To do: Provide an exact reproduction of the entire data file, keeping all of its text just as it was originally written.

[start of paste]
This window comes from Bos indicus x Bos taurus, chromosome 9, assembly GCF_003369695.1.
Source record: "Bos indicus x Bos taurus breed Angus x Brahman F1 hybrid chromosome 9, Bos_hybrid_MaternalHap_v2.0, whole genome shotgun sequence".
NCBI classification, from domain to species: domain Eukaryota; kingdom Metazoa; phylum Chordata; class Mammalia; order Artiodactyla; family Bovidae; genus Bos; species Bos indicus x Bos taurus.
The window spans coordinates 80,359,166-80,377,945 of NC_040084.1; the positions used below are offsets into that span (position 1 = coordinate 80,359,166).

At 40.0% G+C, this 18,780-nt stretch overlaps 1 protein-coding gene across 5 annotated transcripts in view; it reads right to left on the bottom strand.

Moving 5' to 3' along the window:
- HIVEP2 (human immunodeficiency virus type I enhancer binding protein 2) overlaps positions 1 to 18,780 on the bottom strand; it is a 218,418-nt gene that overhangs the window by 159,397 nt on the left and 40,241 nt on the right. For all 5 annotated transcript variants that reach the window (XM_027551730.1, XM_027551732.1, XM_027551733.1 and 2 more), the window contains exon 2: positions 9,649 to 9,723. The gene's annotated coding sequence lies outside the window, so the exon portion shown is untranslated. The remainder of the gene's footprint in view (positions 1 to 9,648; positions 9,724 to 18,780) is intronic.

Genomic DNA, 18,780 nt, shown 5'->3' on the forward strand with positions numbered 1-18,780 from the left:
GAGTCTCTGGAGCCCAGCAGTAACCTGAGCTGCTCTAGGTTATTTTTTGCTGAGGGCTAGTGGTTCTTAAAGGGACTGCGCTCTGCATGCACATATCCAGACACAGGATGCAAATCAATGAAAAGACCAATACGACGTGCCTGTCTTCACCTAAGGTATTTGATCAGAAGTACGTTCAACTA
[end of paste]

This window comes from Bos indicus x Bos taurus, chromosome 9, assembly GCF_003369695.1.
Source record: "Bos indicus x Bos taurus breed Angus x Brahman F1 hybrid chromosome 9, Bos_hybrid_MaternalHap_v2.0, whole genome shotgun sequence".
NCBI classification, from domain to species: domain Eukaryota; kingdom Metazoa; phylum Chordata; class Mammalia; order Artiodactyla; family Bovidae; genus Bos; species Bos indicus x Bos taurus.
The window spans coordinates 80,359,166-80,377,945 of NC_040084.1; the positions used below are offsets into that span (position 1 = coordinate 80,359,166).

At 40.0% G+C, this 18,780-nt stretch overlaps 1 protein-coding gene across 5 annotated transcripts in view; it reads right to left on the bottom strand.

Moving 5' to 3' along the window:
- HIVEP2 (human immunodeficiency virus type I enhancer binding protein 2) overlaps positions 1 to 18,780 on the bottom strand; it is a 218,418-nt gene that overhangs the window by 159,397 nt on the left and 40,241 nt on the right. For all 5 annotated transcript variants that reach the window (XM_027551730.1, XM_027551732.1, XM_027551733.1 and 2 more), the window contains exon 2: positions 9,649 to 9,723. The gene's annotated coding sequence lies outside the window, so the exon portion shown is untranslated. The remainder of the gene's footprint in view (positions 1 to 9,648; positions 9,724 to 18,780) is intronic.

Genomic DNA, 18,780 nt, shown 5'->3' on the forward strand with positions numbered 1-18,780 from the left:
GAGTCTCTGGAGCCCAGCAGTAACCTGAGCTGCTCTAGGTTATTTTTTGCTGAGGGCTAGTGGTTCTTAAAGGGACTGCGCTCTGCATGCACATATCCAGACACAGGATGCAAATCAATGAAAAGACCAATACGACGTGCCTGTCTTCACCTAAGGTATTTGATCAGAAGTACGTTCAACTA